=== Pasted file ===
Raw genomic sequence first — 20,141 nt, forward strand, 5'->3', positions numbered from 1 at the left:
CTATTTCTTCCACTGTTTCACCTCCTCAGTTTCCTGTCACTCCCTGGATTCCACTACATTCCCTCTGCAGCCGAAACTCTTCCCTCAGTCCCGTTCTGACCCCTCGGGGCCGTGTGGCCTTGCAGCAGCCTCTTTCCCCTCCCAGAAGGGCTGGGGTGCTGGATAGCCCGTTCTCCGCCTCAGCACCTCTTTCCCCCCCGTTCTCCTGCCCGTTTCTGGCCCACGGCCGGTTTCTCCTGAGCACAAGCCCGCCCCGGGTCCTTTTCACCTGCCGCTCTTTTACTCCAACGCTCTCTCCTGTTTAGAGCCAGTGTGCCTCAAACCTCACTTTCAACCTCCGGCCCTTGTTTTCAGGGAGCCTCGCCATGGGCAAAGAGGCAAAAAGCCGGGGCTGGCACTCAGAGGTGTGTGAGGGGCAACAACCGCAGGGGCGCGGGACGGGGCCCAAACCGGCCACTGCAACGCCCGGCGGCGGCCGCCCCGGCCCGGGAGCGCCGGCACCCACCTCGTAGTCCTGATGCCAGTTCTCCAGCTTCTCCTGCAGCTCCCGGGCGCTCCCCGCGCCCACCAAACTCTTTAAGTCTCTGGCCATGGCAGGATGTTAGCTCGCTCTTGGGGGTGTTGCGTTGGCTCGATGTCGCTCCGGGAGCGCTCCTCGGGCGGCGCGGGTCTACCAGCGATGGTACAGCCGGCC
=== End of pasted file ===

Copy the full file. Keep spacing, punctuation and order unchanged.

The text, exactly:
Raw genomic sequence first — 20,141 nt, forward strand, 5'->3', positions numbered from 1 at the left:
CTATTTCTTCCACTGTTTCACCTCCTCAGTTTCCTGTCACTCCCTGGATTCCACTACATTCCCTCTGCAGCCGAAACTCTTCCCTCAGTCCCGTTCTGACCCCTCGGGGCCGTGTGGCCTTGCAGCAGCCTCTTTCCCCTCCCAGAAGGGCTGGGGTGCTGGATAGCCCGTTCTCCGCCTCAGCACCTCTTTCCCCCCCGTTCTCCTGCCCGTTTCTGGCCCACGGCCGGTTTCTCCTGAGCACAAGCCCGCCCCGGGTCCTTTTCACCTGCCGCTCTTTTACTCCAACGCTCTCTCCTGTTTAGAGCCAGTGTGCCTCAAACCTCACTTTCAACCTCCGGCCCTTGTTTTCAGGGAGCCTCGCCATGGGCAAAGAGGCAAAAAGCCGGGGCTGGCACTCAGAGGTGTGTGAGGGGCAACAACCGCAGGGGCGCGGGACGGGGCCCAAACCGGCCACTGCAACGCCCGGCGGCGGCCGCCCCGGCCCGGGAGCGCCGGCACCCACCTCGTAGTCCTGATGCCAGTTCTCCAGCTTCTCCTGCAGCTCCCGGGCGCTCCCCGCGCCCACCAAACTCTTTAAGTCTCTGGCCATGGCAGGATGTTAGCTCGCTCTTGGGGGTGTTGCGTTGGCTCGATGTCGCTCCGGGAGCGCTCCTCGGGCGGCGCGGGTCTACCAGCGATGGTACAGCCGGCC